The former Cardinals Gibbons standout possesses an imposing frame (6-4, 293 pounds), and has a knack for making plays. He started all 13 games in 2017, recording 52 tackles (12.5 for loss), 2.5 sacks, and seven pass breakups. His inconsistent film shows he’s far from a finished product, and he needs to improve against the run. But his upside could intrigue some team to select him in the second or third round.
Don’t forget about this DT: NC State’s B.J. Hill
Hill is a one-gap, up-field defensive tackle with decent athleticism and respectable college productivity (183 tackles, eight sacks and two forced fumbles in four seasons). His Senior Bowl practices were extremely impressive. He possesses the girth (6-4, 315 pounds) and strength (35 reps of 225) teams are looking for to plug the run. He’ll likely be a fourth or fifth round selection unless there’s a run on defensive tackles.
Best-case scenario at TE: S. Dakota State’s Dallas Goedert
Goedert’s combination of size, speed, agility, and reliable hands makes him the type of moveable chess piece that defenses fear. The former walk-on caught 198 passes for 2,988 yards and scored 21 touchdowns as a three-year starter. The biggest concern is the level of competition he faced in college, which will likely keep him out of the first round. He’s competing with Oklahoma’s Mark Andrews and Penn State’s Mike Gesicki to be the first tight end drafted.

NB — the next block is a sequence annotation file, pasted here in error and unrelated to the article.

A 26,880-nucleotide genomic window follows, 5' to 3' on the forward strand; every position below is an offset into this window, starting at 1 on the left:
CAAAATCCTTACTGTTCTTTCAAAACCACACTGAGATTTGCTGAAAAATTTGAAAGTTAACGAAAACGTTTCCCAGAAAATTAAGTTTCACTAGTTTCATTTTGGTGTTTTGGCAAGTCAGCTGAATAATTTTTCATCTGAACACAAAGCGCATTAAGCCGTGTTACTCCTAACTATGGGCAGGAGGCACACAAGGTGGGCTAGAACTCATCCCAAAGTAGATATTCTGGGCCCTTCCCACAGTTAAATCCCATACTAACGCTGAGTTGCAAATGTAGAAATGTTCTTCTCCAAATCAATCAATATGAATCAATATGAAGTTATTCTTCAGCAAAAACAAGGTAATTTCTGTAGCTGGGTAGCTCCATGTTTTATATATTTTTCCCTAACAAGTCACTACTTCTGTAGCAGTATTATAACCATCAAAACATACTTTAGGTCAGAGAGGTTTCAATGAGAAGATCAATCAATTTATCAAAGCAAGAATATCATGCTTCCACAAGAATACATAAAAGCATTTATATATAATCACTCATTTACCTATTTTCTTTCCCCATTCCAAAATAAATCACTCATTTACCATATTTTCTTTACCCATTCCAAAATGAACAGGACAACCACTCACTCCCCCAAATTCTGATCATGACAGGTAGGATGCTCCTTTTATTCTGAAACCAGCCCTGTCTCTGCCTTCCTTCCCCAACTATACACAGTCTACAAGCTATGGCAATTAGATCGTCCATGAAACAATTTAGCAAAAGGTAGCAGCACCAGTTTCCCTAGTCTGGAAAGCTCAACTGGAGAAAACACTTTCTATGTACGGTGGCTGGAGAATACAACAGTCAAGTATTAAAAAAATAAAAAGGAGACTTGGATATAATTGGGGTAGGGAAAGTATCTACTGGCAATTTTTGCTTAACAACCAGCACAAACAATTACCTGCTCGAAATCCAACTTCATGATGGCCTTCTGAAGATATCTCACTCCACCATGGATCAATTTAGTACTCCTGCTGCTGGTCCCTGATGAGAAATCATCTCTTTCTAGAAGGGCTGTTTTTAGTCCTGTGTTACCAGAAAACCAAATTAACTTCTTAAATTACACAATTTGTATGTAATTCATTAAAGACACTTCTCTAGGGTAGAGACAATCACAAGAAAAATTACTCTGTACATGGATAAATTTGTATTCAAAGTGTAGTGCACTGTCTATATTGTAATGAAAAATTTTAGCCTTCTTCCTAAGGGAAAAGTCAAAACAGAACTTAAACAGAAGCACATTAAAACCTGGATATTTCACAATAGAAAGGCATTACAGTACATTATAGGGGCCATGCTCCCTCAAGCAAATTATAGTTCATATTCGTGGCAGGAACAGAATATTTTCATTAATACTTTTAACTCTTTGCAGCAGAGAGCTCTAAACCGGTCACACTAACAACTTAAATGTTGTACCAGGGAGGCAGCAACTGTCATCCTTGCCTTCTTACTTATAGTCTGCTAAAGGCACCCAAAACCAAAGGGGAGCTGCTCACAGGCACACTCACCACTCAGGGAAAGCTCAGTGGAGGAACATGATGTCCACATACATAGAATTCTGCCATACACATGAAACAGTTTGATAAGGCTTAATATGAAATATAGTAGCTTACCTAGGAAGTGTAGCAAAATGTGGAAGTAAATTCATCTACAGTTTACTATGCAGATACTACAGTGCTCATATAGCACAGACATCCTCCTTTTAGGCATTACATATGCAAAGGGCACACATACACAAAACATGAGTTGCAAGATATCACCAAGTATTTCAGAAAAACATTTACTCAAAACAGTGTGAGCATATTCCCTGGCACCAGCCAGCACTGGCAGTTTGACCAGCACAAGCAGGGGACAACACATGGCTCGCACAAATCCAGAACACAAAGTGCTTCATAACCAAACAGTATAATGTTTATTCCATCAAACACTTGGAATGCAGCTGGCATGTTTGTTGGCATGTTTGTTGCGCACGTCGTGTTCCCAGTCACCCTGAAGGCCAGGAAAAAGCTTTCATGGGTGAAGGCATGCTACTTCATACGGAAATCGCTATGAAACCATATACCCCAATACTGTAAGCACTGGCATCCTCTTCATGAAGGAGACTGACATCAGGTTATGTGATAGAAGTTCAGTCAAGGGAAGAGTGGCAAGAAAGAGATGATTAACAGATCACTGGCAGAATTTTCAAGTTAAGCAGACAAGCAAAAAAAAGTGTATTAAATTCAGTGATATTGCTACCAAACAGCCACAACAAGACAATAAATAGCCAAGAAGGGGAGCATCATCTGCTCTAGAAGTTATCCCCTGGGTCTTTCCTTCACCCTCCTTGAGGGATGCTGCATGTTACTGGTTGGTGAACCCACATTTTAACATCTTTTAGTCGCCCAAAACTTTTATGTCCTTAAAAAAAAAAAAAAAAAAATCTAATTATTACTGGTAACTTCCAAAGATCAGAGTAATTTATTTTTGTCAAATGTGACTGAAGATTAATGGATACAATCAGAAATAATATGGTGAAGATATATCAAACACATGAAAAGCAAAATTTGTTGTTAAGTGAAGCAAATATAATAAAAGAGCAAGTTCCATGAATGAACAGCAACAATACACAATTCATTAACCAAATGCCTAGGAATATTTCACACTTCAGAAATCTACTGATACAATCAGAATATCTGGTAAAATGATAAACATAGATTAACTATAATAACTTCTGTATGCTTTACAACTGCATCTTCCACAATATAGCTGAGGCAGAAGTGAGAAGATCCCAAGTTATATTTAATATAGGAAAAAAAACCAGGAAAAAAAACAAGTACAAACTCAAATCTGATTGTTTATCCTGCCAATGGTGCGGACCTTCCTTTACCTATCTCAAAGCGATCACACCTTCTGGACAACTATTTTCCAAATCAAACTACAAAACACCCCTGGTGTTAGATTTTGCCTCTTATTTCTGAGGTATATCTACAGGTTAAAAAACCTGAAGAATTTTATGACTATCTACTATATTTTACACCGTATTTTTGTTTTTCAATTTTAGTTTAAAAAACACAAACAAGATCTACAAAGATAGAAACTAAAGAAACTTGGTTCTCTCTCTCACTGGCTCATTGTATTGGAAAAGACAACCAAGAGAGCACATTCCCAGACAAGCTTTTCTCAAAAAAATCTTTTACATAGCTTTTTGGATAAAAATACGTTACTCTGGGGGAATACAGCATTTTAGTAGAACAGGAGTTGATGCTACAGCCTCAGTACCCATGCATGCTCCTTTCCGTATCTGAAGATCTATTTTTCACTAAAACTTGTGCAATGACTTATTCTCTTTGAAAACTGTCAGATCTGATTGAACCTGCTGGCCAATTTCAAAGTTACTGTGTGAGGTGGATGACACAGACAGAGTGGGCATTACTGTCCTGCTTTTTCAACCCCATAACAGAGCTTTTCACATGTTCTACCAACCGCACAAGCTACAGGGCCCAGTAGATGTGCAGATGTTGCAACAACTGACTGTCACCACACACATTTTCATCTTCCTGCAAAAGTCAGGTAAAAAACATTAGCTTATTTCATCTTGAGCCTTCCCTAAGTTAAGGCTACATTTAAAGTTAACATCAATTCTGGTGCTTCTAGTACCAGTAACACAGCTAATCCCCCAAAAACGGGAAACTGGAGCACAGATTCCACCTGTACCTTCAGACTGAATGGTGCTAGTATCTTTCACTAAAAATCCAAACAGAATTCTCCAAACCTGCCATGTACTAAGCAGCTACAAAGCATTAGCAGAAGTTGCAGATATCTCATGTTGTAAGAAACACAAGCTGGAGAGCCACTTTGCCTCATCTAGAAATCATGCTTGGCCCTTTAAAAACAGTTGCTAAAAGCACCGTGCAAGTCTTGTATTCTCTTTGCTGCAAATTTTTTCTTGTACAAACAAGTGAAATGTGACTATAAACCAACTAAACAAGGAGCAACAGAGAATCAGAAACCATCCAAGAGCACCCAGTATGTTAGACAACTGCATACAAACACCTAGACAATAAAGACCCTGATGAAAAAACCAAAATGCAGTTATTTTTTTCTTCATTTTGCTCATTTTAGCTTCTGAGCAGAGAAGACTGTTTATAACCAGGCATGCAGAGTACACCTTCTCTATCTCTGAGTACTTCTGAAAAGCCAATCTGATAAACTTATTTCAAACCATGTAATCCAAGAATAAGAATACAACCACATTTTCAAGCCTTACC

TE to settle for: Wisconsin’s Troy Fumagalli
Fumagalli was a twoyear starter in Wisconsin’s pro-style offense, which means the transition to the NFL shouldn’t be too challenging. He’s consistent, reliable and a willing blocker with adequate run-after-catch skills. But the former walk-on has a thin frame (6-6, 245 pounds) and lacks top-shelf athletic ability, which indicates that he’ll be available on Day 3.
Don’t forget about this TE: Miami’s Chris Herndon
Herndon is a big receiver who has exciting athletic ability, but there is plenty of room for improvement — especially as a blocker — before he becomes a factor in the NFL. Herndon started 11 games his senior season (40 receptions, 477 yards and four touchdowns), but a knee injury ended it prematurely. He’d be a steal in the fifth round, but a run on tight ends might demand an earlier selection.
Best-case scenario at kicker: Auburn’s Daniel Carlson
Carlson has managed 13 career kicks over 50 yards, and has had good kickoffs, producing 156 touchbacks over the course of his career. He garnered Lou Groza Award finalist honors for the third consecutive year after converting 23-of-31 field goal attempts in 2017 (4 of 8 from 50-plus yards, three blocked) and all 57 extra point tries. He’ll likely be selected in rounds five through seven.
Kicker to settle for: Florida’s Eddy Pineiro
The Miami Sunset High product earned third-team AP All-American and second-team All-SEC honors after converting 17-of-18 field goal tries, including both his 50-yard attempts. He’ll likely be drafted in the later rounds.
Don’t forget about this kicker: Miami’s Michael Badgley
Badgley earned firstteam All-ACC honors for making 17-of-23 field goal attempts and 42-of-43 extra point tries for the Hurricanes. His inability to hammer kickoffs (32-of-75 kickoffs resulted in touchbacks) indicates that he’ll likely go undrafted.